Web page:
No, the Number 12 doesn’t actually go to the airport. It goes to five minutes walk away. The driver stopped the bus for me – since I obviously had no idea where to press the button and then he gave me directions.
Five minutes with a 16kg+ bag that isn’t really designed to be worn means two stops and arriving exhausted, sweaty and with pain in shoulders, only to find check-in literally does not start until half an hour before the flight, which gave me over an hour to watch an Akureyri flight and two Ilulisaat flights board and take off, plus have a selfie demanded by a man in a tutu skirt and some kind of tuxedo wetsuit who was being filmed by his mates and was on ‘a mission’ of some kind.
My flight was five minutes late taking off but made up for it with some good views. We crossed three glaciers – I recognised Mýrdalsjökull and Vatnajökull but I swear the first one was the wrong shape and too big to be Eyjafjalljökull and therefore must have been Longjökull, except that’s not a logical route at all. You know when you’re flying over one, even when all you can see is cloud – turns out a massive sea of ice affects temperatures around it and especially above it – the plane went ice-cold every time we flew over one. Nature air-conditioning the plane.
We landed at Egilsstadir, as expected – or Fortitude Airport, if you prefer. No polar bear on the conveyer though. We stood in baggage reclaim and looked at our bags on the truck parked next to the plane thirty yards away – no actual hold on the Fokker 50; it had all just been behind a screen in the back of the plane – and waited for it to finally be delivered to us. Then we waited ages at the Hertz desk while the one employee was busy dealing with a stolen car. Don’t know why anyone would bother stealing a car in Iceland. It’s not like you can get far with it and you can’t hide it anywhere.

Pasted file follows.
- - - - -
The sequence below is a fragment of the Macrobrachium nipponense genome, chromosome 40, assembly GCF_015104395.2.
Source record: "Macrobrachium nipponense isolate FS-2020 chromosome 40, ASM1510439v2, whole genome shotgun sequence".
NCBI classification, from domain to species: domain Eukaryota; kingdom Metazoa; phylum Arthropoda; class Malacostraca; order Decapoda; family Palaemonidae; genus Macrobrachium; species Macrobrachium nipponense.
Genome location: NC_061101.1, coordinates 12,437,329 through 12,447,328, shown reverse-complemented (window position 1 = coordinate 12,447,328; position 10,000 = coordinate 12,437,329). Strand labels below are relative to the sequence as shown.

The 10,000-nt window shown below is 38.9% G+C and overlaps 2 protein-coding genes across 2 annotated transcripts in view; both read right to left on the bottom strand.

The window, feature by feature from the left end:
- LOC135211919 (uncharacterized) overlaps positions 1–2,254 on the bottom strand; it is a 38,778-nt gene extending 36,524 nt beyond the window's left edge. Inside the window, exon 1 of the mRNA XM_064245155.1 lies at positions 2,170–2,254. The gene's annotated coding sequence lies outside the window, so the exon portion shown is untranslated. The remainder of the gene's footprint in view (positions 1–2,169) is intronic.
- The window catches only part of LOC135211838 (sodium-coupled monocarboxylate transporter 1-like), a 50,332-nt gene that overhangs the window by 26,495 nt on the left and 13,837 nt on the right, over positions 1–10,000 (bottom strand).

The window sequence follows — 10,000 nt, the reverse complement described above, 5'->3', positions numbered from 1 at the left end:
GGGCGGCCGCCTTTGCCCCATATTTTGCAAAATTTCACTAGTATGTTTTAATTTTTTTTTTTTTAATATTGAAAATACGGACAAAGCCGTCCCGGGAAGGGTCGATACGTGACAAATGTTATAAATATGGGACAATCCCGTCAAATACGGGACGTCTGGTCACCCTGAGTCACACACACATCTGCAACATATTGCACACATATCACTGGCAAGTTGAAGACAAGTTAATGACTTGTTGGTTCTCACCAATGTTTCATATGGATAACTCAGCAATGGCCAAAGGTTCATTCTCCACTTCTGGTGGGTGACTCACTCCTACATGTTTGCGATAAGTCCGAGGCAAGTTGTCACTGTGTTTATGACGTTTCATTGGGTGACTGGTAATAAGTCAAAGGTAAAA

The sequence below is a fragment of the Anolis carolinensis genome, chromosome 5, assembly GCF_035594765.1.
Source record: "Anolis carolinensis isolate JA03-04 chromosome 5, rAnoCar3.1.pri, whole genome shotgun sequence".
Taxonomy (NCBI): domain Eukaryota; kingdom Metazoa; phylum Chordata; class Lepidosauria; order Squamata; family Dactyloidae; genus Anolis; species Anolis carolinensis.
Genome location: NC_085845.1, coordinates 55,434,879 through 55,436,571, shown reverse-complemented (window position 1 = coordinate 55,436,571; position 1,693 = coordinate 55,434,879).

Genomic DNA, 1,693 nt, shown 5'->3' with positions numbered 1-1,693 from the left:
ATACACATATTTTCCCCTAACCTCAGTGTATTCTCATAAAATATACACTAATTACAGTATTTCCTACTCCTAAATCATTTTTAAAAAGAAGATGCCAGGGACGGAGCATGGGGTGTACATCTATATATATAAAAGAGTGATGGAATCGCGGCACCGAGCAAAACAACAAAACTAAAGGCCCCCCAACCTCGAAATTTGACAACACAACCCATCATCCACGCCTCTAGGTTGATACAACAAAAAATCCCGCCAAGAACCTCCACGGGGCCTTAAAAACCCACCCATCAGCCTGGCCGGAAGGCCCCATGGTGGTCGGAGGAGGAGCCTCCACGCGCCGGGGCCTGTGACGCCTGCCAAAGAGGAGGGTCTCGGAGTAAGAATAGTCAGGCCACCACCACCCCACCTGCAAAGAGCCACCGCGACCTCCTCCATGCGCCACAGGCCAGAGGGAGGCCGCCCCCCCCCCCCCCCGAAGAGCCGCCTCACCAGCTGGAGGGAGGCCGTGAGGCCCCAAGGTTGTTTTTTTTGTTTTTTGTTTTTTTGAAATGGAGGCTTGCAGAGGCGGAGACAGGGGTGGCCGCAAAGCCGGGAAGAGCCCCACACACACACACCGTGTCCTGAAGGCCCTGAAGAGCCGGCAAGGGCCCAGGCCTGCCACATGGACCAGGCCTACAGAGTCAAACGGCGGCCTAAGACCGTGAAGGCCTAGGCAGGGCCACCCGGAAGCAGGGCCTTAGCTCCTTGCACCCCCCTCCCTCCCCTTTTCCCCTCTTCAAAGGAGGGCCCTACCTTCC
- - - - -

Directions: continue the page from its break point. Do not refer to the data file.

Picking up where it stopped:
I have a dark silver/grey Golf, a bit of a step up from the three-door Aygo or similar I ordered. Actually, I was expecting a Hyundai i10 – all the hire companies were using Hyundais last year. Golfs do tend to clatter a bit, even the petrol versions but my real problem is the electronic handbrake. That and getting used to a wrong-way-round car and not being certain of the speed limits when there’s always someone following me.
I made a detour (got lost) round the residential back streets of Egilsstadir before finding the campsite. I paid for three nights and was given the ever-exciting sticker to put on my guyropes. I put the tent up – such stony soil. I don’t have a single peg in half as far as it should be – and then went off to the pool.
I’d forgotten how naked the changing rooms are but at least I was in the right place (in Tallinn, I was in the wrong place) and off I went to the water – the pool, of course, is outside. Two hot pots, a lane pool and a slide (which was closed). It was lovely for a while but then the hot pots were too hot and the pool was too cool so I got out. I stopped off at the supermarket for some basics and then more or less went to bed.